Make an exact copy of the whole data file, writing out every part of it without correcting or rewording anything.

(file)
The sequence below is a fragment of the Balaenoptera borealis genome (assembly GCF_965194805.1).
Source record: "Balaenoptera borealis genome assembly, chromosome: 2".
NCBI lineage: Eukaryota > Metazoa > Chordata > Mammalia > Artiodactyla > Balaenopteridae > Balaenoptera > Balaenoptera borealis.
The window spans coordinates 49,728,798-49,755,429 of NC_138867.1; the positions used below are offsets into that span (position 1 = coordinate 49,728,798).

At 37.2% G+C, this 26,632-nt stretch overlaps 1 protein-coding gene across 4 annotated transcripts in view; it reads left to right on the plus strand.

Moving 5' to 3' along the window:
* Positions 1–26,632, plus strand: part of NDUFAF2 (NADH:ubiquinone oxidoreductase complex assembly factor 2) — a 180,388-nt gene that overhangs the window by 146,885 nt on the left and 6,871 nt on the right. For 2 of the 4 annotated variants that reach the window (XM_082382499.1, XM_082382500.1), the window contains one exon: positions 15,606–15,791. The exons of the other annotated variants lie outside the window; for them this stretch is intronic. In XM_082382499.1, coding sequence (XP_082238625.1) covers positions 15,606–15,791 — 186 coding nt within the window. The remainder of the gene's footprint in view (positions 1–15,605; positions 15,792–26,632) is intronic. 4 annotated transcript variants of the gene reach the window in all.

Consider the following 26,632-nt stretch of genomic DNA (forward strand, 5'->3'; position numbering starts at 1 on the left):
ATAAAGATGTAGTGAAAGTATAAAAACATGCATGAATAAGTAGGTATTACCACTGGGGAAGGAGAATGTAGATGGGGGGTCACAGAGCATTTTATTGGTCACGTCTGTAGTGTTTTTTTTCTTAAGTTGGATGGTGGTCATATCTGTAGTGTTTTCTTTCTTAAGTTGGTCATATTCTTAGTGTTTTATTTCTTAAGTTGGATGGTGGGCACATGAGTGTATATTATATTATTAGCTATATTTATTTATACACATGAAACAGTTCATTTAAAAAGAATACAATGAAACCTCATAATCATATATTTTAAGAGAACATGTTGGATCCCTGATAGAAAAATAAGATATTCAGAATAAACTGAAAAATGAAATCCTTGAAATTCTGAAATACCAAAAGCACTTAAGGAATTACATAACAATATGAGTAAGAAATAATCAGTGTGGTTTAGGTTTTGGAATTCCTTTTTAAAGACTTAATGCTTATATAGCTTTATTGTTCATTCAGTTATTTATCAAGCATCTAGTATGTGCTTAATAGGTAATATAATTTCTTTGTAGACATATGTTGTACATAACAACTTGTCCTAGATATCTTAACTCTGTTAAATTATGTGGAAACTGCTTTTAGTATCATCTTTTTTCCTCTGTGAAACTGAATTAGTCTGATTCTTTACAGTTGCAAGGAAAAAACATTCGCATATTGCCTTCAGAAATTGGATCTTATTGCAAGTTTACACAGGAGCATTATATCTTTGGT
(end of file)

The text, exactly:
The sequence below is a fragment of the Balaenoptera borealis genome (assembly GCF_965194805.1).
Source record: "Balaenoptera borealis genome assembly, chromosome: 2".
NCBI lineage: Eukaryota > Metazoa > Chordata > Mammalia > Artiodactyla > Balaenopteridae > Balaenoptera > Balaenoptera borealis.
The window spans coordinates 49,728,798-49,755,429 of NC_138867.1; the positions used below are offsets into that span (position 1 = coordinate 49,728,798).

At 37.2% G+C, this 26,632-nt stretch overlaps 1 protein-coding gene across 4 annotated transcripts in view; it reads left to right on the plus strand.

Moving 5' to 3' along the window:
* Positions 1–26,632, plus strand: part of NDUFAF2 (NADH:ubiquinone oxidoreductase complex assembly factor 2) — a 180,388-nt gene that overhangs the window by 146,885 nt on the left and 6,871 nt on the right. For 2 of the 4 annotated variants that reach the window (XM_082382499.1, XM_082382500.1), the window contains one exon: positions 15,606–15,791. The exons of the other annotated variants lie outside the window; for them this stretch is intronic. In XM_082382499.1, coding sequence (XP_082238625.1) covers positions 15,606–15,791 — 186 coding nt within the window. The remainder of the gene's footprint in view (positions 1–15,605; positions 15,792–26,632) is intronic. 4 annotated transcript variants of the gene reach the window in all.

Consider the following 26,632-nt stretch of genomic DNA (forward strand, 5'->3'; position numbering starts at 1 on the left):
ATAAAGATGTAGTGAAAGTATAAAAACATGCATGAATAAGTAGGTATTACCACTGGGGAAGGAGAATGTAGATGGGGGGTCACAGAGCATTTTATTGGTCACGTCTGTAGTGTTTTTTTTCTTAAGTTGGATGGTGGTCATATCTGTAGTGTTTTCTTTCTTAAGTTGGTCATATTCTTAGTGTTTTATTTCTTAAGTTGGATGGTGGGCACATGAGTGTATATTATATTATTAGCTATATTTATTTATACACATGAAACAGTTCATTTAAAAAGAATACAATGAAACCTCATAATCATATATTTTAAGAGAACATGTTGGATCCCTGATAGAAAAATAAGATATTCAGAATAAACTGAAAAATGAAATCCTTGAAATTCTGAAATACCAAAAGCACTTAAGGAATTACATAACAATATGAGTAAGAAATAATCAGTGTGGTTTAGGTTTTGGAATTCCTTTTTAAAGACTTAATGCTTATATAGCTTTATTGTTCATTCAGTTATTTATCAAGCATCTAGTATGTGCTTAATAGGTAATATAATTTCTTTGTAGACATATGTTGTACATAACAACTTGTCCTAGATATCTTAACTCTGTTAAATTATGTGGAAACTGCTTTTAGTATCATCTTTTTTCCTCTGTGAAACTGAATTAGTCTGATTCTTTACAGTTGCAAGGAAAAAACATTCGCATATTGCCTTCAGAAATTGGATCTTATTGCAAGTTTACACAGGAGCATTATATCTTTGGT